Monday, March 14, 2005

Some Bloghercon reaction begs for clarification

Not all the reactions to Bloghercon out there in blogland has been welcoming and warm. A few people have raised some issues, or made some complaints about what they think the Bloghercon "mission" is. So I thought I'd post a brief response to the most common challenges:

1. We are not saying there aren't enough women bloggers.
We know there are tons of them. By some reports it's more than half, other a little less than half. Suffice to say, bloggers are evenly split between men and women. We just want to provide a platform for any women bloggers who are interested to come together, network and brainstorm about blogging.

2. We are not claiming that we're going to focus on how to get into the Technorati Top 100.
In my own post I say: "I am a bit torn personally. You see, every time I ask the question, "why are there so few women in the Technorati Top 100?", my next thought is, "Who cares about the Technorati Top 100? Is that a desirable measure? And if not, then what is?"

I'm not saying I want to be in that list. I'm saying is that list even worth something as a measure? And if it isn't, what is? Some folks think we're whining about getting in the Top 100, and then tell us to reject the Top 100. And that is not the point. For women who do want to get the most out of their blog, they need to figure out what would make them feel they had successfully done so. I don't actually have the answer, even for myself on that question...but the conference is really about trying to figure that out: what do we want, and how can we get it?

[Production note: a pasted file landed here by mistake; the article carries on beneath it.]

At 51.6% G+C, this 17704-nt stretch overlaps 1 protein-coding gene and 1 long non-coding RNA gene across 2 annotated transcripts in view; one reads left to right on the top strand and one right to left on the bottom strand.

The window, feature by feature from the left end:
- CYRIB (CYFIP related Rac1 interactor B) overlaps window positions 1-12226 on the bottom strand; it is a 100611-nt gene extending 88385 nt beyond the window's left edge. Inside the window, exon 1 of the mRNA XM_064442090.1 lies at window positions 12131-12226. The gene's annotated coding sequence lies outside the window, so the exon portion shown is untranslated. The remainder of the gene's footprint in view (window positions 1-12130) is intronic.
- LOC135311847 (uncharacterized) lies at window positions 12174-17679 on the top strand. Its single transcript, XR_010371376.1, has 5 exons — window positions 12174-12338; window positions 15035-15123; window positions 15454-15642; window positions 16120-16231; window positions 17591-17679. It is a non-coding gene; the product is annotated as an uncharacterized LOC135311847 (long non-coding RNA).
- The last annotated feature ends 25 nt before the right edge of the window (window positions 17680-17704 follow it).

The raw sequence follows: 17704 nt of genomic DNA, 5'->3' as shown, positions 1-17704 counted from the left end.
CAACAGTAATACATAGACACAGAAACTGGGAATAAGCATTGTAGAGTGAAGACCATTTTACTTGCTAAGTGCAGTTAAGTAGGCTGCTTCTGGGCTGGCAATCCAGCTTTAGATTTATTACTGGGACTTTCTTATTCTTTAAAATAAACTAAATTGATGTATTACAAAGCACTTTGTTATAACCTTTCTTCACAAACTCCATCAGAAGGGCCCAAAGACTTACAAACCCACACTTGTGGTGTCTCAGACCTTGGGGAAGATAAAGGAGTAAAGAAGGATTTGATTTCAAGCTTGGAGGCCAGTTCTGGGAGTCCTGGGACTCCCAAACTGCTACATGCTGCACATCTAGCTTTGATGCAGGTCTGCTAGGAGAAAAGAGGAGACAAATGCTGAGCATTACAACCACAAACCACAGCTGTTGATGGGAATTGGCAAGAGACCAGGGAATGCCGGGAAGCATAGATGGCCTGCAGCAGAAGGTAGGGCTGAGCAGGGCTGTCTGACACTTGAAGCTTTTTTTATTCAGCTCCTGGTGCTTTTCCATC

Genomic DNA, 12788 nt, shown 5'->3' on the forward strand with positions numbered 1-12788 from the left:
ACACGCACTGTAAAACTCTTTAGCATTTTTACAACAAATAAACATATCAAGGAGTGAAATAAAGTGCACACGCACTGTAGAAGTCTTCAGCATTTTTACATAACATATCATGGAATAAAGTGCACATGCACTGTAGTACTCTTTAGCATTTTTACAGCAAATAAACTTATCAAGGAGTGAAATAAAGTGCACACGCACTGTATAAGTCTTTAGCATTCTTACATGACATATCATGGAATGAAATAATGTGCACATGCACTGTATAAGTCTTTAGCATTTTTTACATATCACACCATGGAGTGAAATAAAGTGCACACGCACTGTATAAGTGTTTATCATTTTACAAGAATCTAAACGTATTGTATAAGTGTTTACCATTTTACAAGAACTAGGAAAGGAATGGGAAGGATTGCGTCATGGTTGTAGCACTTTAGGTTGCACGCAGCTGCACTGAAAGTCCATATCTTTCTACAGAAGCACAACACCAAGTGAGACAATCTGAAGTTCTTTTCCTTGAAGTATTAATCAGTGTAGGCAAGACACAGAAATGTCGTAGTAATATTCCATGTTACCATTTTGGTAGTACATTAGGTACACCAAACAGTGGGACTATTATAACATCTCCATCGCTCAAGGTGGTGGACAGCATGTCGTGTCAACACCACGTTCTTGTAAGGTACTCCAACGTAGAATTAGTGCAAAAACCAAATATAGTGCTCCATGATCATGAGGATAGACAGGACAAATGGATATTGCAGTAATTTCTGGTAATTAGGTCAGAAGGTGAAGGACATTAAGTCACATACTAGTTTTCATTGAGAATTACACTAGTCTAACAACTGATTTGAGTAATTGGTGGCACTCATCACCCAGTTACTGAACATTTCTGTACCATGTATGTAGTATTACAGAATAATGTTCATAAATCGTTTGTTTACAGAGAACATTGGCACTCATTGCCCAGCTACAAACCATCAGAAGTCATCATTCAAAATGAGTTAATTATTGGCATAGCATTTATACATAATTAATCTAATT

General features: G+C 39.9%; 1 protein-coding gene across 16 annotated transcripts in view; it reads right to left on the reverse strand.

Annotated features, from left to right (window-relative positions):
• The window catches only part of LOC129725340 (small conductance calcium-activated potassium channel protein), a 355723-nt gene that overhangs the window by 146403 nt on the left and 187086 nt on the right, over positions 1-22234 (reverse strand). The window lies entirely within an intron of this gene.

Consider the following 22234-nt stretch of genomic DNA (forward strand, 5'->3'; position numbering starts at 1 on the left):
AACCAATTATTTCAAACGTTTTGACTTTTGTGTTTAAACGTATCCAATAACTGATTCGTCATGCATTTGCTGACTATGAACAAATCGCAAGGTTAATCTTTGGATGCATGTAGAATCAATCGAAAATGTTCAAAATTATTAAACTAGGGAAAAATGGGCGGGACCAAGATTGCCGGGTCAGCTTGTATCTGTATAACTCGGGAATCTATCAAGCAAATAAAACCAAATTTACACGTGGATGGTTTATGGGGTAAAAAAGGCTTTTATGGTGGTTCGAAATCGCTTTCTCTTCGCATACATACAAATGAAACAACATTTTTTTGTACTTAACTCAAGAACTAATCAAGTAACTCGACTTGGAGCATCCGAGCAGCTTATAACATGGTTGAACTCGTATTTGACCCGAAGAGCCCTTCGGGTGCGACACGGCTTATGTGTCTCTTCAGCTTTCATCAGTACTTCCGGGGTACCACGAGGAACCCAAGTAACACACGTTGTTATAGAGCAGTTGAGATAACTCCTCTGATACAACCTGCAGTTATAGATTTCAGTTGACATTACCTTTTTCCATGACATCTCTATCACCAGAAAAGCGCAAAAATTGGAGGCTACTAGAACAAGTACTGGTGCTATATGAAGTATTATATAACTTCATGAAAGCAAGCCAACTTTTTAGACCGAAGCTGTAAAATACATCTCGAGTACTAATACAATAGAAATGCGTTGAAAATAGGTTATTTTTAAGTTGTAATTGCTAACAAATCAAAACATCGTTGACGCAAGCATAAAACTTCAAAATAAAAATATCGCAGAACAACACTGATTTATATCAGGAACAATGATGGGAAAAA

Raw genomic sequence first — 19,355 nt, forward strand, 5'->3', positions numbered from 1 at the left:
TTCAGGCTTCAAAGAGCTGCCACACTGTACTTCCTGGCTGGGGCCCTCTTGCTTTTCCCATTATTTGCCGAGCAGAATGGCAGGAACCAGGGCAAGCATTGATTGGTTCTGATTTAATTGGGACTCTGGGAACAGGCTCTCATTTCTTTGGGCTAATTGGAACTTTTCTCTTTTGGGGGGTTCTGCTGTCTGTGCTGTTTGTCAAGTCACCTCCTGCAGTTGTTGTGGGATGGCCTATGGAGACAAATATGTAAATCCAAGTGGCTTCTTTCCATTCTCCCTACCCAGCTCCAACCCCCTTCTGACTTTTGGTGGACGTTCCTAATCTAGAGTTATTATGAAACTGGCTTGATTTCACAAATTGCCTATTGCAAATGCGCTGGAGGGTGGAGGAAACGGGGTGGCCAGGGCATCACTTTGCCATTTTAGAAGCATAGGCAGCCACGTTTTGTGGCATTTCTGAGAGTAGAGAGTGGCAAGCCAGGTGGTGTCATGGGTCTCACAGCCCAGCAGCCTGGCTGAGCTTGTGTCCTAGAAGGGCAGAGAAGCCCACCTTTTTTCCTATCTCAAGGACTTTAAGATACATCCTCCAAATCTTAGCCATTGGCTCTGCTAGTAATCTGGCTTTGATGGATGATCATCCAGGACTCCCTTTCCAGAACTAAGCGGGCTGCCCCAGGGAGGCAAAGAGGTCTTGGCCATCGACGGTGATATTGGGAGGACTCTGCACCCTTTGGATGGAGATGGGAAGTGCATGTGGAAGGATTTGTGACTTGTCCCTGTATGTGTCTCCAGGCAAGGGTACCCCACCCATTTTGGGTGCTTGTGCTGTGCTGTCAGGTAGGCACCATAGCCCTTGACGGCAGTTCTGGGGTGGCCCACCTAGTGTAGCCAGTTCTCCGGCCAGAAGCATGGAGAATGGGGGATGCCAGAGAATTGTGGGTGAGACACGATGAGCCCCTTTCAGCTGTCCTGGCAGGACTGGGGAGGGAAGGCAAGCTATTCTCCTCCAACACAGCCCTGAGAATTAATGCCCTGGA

3. A few take issue with the concept that women hit "roadblocks".
Well, of course everyone hits roadblocks. And again, in my original post I wonder if maybe women sometimes create our own. And certainly some men hit the very same roadblocks as women. My personal feeling is that women do hit gender-oriented roadblocks, whether conscious or sub-conscious, out there in almost any male-dominated segment of society. There are people who disagree with me, surely.

The story about symphony orchestras that Malcolm Gladwell tells in Blink resonates very strongly with me, because it doesn't claim that people were evil or consciously oppressive; they were just inadvertently slaves to their unconscious bias.

4. Rest assured, for me, the baseline assumption for any blogger is that they like to blog and care about content.
To me, writing good content goes without saying. Perhaps I should have said, though. I'm a big fan of the passionate, authentic blogger. I just think the topics can vary from personal to business topics without destroying one's ability to be both passionate and authentic.

Listen, Lisa and I are out there soliciting feedback from people who would be interested in attending, to find out how to make it worthwhile, proactive...more than a bitch session, more like a strategy session. We don't have all the answers yet, nor do we think that our personal taste and goals should dictate the entire agenda.

Personally I'm not much of a kumbayah, find-my-wild-woman leaning person. (Some would say I've got the wild woman thing down.) I'm fascinated by blogs as a communications and business tool. That's my bias...we need to hear other people's opinions, so it's not E/LisaCon; it's Bloghercon.

See Lisa's latest post, soliciting votes on including men here.

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